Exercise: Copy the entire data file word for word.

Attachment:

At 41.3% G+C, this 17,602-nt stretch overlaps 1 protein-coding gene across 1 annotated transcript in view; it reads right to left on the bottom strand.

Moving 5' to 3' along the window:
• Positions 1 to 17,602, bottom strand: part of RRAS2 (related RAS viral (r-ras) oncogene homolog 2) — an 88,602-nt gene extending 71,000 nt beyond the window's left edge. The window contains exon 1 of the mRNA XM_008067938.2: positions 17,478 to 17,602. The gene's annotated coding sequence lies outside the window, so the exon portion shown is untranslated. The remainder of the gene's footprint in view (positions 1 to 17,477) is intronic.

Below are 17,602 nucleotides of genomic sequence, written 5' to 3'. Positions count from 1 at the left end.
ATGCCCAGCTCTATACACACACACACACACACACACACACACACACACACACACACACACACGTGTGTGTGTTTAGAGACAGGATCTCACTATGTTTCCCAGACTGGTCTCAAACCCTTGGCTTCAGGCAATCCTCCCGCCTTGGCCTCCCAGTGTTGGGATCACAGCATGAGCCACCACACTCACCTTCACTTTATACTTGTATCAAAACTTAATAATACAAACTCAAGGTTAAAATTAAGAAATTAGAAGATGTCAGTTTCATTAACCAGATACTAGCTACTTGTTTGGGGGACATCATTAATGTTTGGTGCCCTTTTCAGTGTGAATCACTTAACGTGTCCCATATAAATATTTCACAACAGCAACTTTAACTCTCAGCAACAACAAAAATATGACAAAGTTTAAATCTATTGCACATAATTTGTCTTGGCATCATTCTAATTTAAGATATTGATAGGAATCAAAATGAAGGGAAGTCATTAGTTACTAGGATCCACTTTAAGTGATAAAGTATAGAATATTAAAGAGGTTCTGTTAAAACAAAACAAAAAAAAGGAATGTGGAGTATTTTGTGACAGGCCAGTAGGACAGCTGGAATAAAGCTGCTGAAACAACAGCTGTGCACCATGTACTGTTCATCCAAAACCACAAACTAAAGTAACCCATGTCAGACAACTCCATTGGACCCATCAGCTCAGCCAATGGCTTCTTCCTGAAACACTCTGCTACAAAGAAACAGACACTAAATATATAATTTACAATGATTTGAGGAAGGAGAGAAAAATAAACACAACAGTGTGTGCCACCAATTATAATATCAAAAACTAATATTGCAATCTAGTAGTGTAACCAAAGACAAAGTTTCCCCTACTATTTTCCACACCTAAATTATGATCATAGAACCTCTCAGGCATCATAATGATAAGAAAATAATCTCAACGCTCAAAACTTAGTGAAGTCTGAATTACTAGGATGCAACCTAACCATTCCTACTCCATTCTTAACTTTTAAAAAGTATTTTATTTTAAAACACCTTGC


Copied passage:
At 41.3% G+C, this 17,602-nt stretch overlaps 1 protein-coding gene across 1 annotated transcript in view; it reads right to left on the bottom strand.

Moving 5' to 3' along the window:
• Positions 1 to 17,602, bottom strand: part of RRAS2 (related RAS viral (r-ras) oncogene homolog 2) — an 88,602-nt gene extending 71,000 nt beyond the window's left edge. The window contains exon 1 of the mRNA XM_008067938.2: positions 17,478 to 17,602. The gene's annotated coding sequence lies outside the window, so the exon portion shown is untranslated. The remainder of the gene's footprint in view (positions 1 to 17,477) is intronic.

Below are 17,602 nucleotides of genomic sequence, written 5' to 3'. Positions count from 1 at the left end.
ATGCCCAGCTCTATACACACACACACACACACACACACACACACACACACACACACACACACGTGTGTGTGTTTAGAGACAGGATCTCACTATGTTTCCCAGACTGGTCTCAAACCCTTGGCTTCAGGCAATCCTCCCGCCTTGGCCTCCCAGTGTTGGGATCACAGCATGAGCCACCACACTCACCTTCACTTTATACTTGTATCAAAACTTAATAATACAAACTCAAGGTTAAAATTAAGAAATTAGAAGATGTCAGTTTCATTAACCAGATACTAGCTACTTGTTTGGGGGACATCATTAATGTTTGGTGCCCTTTTCAGTGTGAATCACTTAACGTGTCCCATATAAATATTTCACAACAGCAACTTTAACTCTCAGCAACAACAAAAATATGACAAAGTTTAAATCTATTGCACATAATTTGTCTTGGCATCATTCTAATTTAAGATATTGATAGGAATCAAAATGAAGGGAAGTCATTAGTTACTAGGATCCACTTTAAGTGATAAAGTATAGAATATTAAAGAGGTTCTGTTAAAACAAAACAAAAAAAAGGAATGTGGAGTATTTTGTGACAGGCCAGTAGGACAGCTGGAATAAAGCTGCTGAAACAACAGCTGTGCACCATGTACTGTTCATCCAAAACCACAAACTAAAGTAACCCATGTCAGACAACTCCATTGGACCCATCAGCTCAGCCAATGGCTTCTTCCTGAAACACTCTGCTACAAAGAAACAGACACTAAATATATAATTTACAATGATTTGAGGAAGGAGAGAAAAATAAACACAACAGTGTGTGCCACCAATTATAATATCAAAAACTAATATTGCAATCTAGTAGTGTAACCAAAGACAAAGTTTCCCCTACTATTTTCCACACCTAAATTATGATCATAGAACCTCTCAGGCATCATAATGATAAGAAAATAATCTCAACGCTCAAAACTTAGTGAAGTCTGAATTACTAGGATGCAACCTAACCATTCCTACTCCATTCTTAACTTTTAAAAAGTATTTTATTTTAAAACACCTTGC